Shetland Sheep: Rich in History, Rich in Textiles

Shetland Sheep: Rich in History, Rich in Textiles! Our farm mission is to enjoy and promote the wonderful diversity of the Shetland breed by fully utilizing to the best of our ability all they have to offer historically. We believe the best preservation and management of this breed includes it's full spectrum of history. We encourage old and new shepherds alike to join in the fun by engaging in fiber arts, especially spinning and knitting, as this breed is so intimately linked with those aspects of the arts.

Monday, November 30, 2009

Shetland Socks

...I just can't stop making those socks! Shetland sheep have absolutely the best yarn for socks! (Ok, maybe that's a bit subjective.) You get everything you need all in one package...color that won't bleed or fade, depth that adds interest and appeal to the eye, strength that gives your socks durability, softness that makes you wiggle your feet just for the delight of it, and just the right crimp to give you cush without excess loft. If there is tooooo much crimp, the yarn would have to be pretty small in grist ("diameter") to allow your feet to fit into your everyday shoes with the socks on. Excess crimp makes cush, yes, but I've also discovered that really crimpy yarn makes for some saggy socks! I save the crimpiest wool for other projects.

Here is Gwendolyn. She's a moorit Shetland ewe who has really nice conformation and a lovely fleece (striking her model's pose here!). She does not have the variation of fiber I'd like to see to make her a believable purebred Shetland (that means her crimp is pretty consistent from neck to tail, which resembles commercially bred sheep.) Other than that, her wool makes for lovely socks!

So of course, I had to make MORE socks! This time, I added a rim around the cuff. That yarn is (gasp!) a synthetic yarn! Gulp! Yep. I used it. It is left over from a project I knitted before I had my own sheep, or could spin my own yarn. I love using a contrasting color just for the cuff for visual appeal. I also like how easy these socks are to pull on or off in a hurry. In this picture, I've knitted to top of the sock and already turned the heel. Here I am just picking up those stitches on the heel flap to begin knitting in the round again for the gusset decreases. When I first learned how to do this, I thought it was so hard! But each sock I made (and a few screw-ups along the way), got better. Now it's not only easy, but one of my favorite parts of knitting the sock.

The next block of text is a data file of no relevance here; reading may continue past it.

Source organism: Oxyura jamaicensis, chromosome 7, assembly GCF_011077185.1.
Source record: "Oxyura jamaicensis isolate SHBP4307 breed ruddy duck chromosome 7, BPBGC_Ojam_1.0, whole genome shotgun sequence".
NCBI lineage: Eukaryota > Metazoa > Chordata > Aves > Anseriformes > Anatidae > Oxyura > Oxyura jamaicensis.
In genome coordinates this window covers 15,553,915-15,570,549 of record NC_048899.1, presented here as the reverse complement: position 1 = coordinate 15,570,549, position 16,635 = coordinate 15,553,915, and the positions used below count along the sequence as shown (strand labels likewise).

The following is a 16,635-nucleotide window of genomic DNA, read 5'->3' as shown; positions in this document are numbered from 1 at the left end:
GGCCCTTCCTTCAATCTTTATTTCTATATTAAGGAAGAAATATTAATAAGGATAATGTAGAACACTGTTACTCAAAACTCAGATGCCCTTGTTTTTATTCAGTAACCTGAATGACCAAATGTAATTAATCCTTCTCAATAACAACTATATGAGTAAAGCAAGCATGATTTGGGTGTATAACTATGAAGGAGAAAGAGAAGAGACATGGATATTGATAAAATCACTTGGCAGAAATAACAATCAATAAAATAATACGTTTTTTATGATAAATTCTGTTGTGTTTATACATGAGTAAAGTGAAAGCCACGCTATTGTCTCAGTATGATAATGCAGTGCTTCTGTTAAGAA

There are different ways of doing this step, and everyone has their favorite. Once you learn it, you can fly along here and have it done in a minute or two. Here, the right needle is inserted into the next stitch being picked up, and the yarn is wrapped around, ready to be pulled through the stitch. That little curve on fabric under the needles on the left is where the heel will sit in the sock.

Gwendolyn's wool was spun worsted weight, so this will be a wonderful armor against the cold this winter. Bring on the cold weather and let's get it over with! I'm ready with all my warm, soft socks!

Tuesday, November 24, 2009

Speaking of stuffing...

From Wooly Bear and all of us at Wheely Wooly Farm, Happy Thanksgiving!